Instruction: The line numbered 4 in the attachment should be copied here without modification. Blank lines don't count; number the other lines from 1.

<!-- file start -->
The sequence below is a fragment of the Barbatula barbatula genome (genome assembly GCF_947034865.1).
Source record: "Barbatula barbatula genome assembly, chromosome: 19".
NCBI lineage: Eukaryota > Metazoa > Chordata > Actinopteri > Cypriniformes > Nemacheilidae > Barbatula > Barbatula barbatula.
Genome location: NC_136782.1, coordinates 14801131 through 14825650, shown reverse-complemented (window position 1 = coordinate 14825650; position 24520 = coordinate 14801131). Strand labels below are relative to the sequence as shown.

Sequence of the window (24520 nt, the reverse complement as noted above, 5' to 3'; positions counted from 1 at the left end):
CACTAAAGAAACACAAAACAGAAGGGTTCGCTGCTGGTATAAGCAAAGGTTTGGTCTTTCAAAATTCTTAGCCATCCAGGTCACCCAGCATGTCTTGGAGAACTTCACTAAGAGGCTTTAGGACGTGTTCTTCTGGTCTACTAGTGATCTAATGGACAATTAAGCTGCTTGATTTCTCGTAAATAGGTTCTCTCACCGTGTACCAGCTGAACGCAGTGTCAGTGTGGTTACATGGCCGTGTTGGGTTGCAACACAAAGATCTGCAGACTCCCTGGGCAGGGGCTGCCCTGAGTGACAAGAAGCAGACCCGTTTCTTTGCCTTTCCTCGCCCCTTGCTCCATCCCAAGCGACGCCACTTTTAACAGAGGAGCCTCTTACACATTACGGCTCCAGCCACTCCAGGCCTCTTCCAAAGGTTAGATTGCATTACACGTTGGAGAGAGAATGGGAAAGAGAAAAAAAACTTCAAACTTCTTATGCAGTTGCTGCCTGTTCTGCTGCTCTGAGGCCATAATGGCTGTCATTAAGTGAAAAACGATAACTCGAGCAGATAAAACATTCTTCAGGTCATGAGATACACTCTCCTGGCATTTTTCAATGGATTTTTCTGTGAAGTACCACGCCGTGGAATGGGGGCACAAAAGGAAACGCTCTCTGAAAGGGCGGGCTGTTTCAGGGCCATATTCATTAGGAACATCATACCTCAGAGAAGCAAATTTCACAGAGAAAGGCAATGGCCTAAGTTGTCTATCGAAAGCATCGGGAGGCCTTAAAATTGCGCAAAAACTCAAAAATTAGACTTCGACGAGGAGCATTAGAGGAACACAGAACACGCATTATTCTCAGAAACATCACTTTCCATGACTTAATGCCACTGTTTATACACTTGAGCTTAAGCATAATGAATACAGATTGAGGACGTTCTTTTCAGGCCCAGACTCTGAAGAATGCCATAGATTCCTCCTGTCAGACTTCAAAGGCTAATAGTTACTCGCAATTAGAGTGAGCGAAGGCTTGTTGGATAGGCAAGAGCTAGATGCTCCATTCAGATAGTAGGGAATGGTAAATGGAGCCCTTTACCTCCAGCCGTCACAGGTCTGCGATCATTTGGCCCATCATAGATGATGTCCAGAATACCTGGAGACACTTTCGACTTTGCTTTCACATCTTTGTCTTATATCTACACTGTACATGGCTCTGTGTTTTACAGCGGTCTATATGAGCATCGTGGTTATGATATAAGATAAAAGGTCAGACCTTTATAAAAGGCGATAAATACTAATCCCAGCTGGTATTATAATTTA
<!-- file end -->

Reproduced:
Genome location: NC_136782.1, coordinates 14801131 through 14825650, shown reverse-complemented (window position 1 = coordinate 14825650; position 24520 = coordinate 14801131). Strand labels below are relative to the sequence as shown.